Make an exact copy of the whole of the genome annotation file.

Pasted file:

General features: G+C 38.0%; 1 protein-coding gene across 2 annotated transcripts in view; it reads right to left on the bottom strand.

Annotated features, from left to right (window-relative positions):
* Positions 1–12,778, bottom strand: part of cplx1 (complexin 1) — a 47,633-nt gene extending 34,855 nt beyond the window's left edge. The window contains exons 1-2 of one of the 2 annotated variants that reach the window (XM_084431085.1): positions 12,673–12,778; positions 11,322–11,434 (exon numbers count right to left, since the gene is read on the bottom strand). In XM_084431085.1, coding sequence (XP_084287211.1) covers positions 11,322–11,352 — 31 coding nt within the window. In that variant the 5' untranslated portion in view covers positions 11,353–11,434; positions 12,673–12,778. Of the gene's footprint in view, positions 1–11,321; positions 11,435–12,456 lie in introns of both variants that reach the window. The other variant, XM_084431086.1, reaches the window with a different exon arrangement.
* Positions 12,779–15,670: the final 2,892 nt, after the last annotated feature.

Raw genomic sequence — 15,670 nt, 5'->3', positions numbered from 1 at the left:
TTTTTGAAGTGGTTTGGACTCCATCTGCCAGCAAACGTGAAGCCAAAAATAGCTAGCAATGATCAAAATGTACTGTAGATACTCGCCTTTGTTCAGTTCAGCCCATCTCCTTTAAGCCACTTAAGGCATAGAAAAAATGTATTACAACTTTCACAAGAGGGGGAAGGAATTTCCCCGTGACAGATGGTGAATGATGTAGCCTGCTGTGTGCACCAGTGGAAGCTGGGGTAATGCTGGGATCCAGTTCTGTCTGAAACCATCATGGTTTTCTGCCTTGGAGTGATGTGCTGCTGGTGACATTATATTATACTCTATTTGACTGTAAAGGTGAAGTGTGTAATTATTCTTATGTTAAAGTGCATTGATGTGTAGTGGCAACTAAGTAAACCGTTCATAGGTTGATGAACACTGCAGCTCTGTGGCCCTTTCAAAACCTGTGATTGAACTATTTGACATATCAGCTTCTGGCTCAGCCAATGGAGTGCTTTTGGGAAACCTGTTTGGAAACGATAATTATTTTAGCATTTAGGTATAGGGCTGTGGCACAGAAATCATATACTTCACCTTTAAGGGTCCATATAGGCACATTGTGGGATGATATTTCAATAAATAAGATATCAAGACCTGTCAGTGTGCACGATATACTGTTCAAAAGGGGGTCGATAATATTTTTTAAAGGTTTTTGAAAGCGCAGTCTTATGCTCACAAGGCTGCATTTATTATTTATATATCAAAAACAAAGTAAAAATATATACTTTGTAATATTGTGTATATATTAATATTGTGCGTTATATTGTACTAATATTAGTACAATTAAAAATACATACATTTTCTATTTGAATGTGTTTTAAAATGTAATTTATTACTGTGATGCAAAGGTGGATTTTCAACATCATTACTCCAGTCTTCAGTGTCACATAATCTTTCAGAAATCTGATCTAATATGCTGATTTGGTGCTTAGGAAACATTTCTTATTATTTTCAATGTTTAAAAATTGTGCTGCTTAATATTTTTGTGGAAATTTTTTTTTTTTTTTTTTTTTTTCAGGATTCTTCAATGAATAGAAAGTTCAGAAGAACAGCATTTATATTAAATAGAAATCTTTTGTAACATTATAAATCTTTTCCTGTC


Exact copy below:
General features: G+C 38.0%; 1 protein-coding gene across 2 annotated transcripts in view; it reads right to left on the bottom strand.

Annotated features, from left to right (window-relative positions):
* Positions 1–12,778, bottom strand: part of cplx1 (complexin 1) — a 47,633-nt gene extending 34,855 nt beyond the window's left edge. The window contains exons 1-2 of one of the 2 annotated variants that reach the window (XM_084431085.1): positions 12,673–12,778; positions 11,322–11,434 (exon numbers count right to left, since the gene is read on the bottom strand). In XM_084431085.1, coding sequence (XP_084287211.1) covers positions 11,322–11,352 — 31 coding nt within the window. In that variant the 5' untranslated portion in view covers positions 11,353–11,434; positions 12,673–12,778. Of the gene's footprint in view, positions 1–11,321; positions 11,435–12,456 lie in introns of both variants that reach the window. The other variant, XM_084431086.1, reaches the window with a different exon arrangement.
* Positions 12,779–15,670: the final 2,892 nt, after the last annotated feature.

Raw genomic sequence — 15,670 nt, 5'->3', positions numbered from 1 at the left:
TTTTTGAAGTGGTTTGGACTCCATCTGCCAGCAAACGTGAAGCCAAAAATAGCTAGCAATGATCAAAATGTACTGTAGATACTCGCCTTTGTTCAGTTCAGCCCATCTCCTTTAAGCCACTTAAGGCATAGAAAAAATGTATTACAACTTTCACAAGAGGGGGAAGGAATTTCCCCGTGACAGATGGTGAATGATGTAGCCTGCTGTGTGCACCAGTGGAAGCTGGGGTAATGCTGGGATCCAGTTCTGTCTGAAACCATCATGGTTTTCTGCCTTGGAGTGATGTGCTGCTGGTGACATTATATTATACTCTATTTGACTGTAAAGGTGAAGTGTGTAATTATTCTTATGTTAAAGTGCATTGATGTGTAGTGGCAACTAAGTAAACCGTTCATAGGTTGATGAACACTGCAGCTCTGTGGCCCTTTCAAAACCTGTGATTGAACTATTTGACATATCAGCTTCTGGCTCAGCCAATGGAGTGCTTTTGGGAAACCTGTTTGGAAACGATAATTATTTTAGCATTTAGGTATAGGGCTGTGGCACAGAAATCATATACTTCACCTTTAAGGGTCCATATAGGCACATTGTGGGATGATATTTCAATAAATAAGATATCAAGACCTGTCAGTGTGCACGATATACTGTTCAAAAGGGGGTCGATAATATTTTTTAAAGGTTTTTGAAAGCGCAGTCTTATGCTCACAAGGCTGCATTTATTATTTATATATCAAAAACAAAGTAAAAATATATACTTTGTAATATTGTGTATATATTAATATTGTGCGTTATATTGTACTAATATTAGTACAATTAAAAATACATACATTTTCTATTTGAATGTGTTTTAAAATGTAATTTATTACTGTGATGCAAAGGTGGATTTTCAACATCATTACTCCAGTCTTCAGTGTCACATAATCTTTCAGAAATCTGATCTAATATGCTGATTTGGTGCTTAGGAAACATTTCTTATTATTTTCAATGTTTAAAAATTGTGCTGCTTAATATTTTTGTGGAAATTTTTTTTTTTTTTTTTTTTTTTCAGGATTCTTCAATGAATAGAAAGTTCAGAAGAACAGCATTTATATTAAATAGAAATCTTTTGTAACATTATAAATCTTTTCCTGTC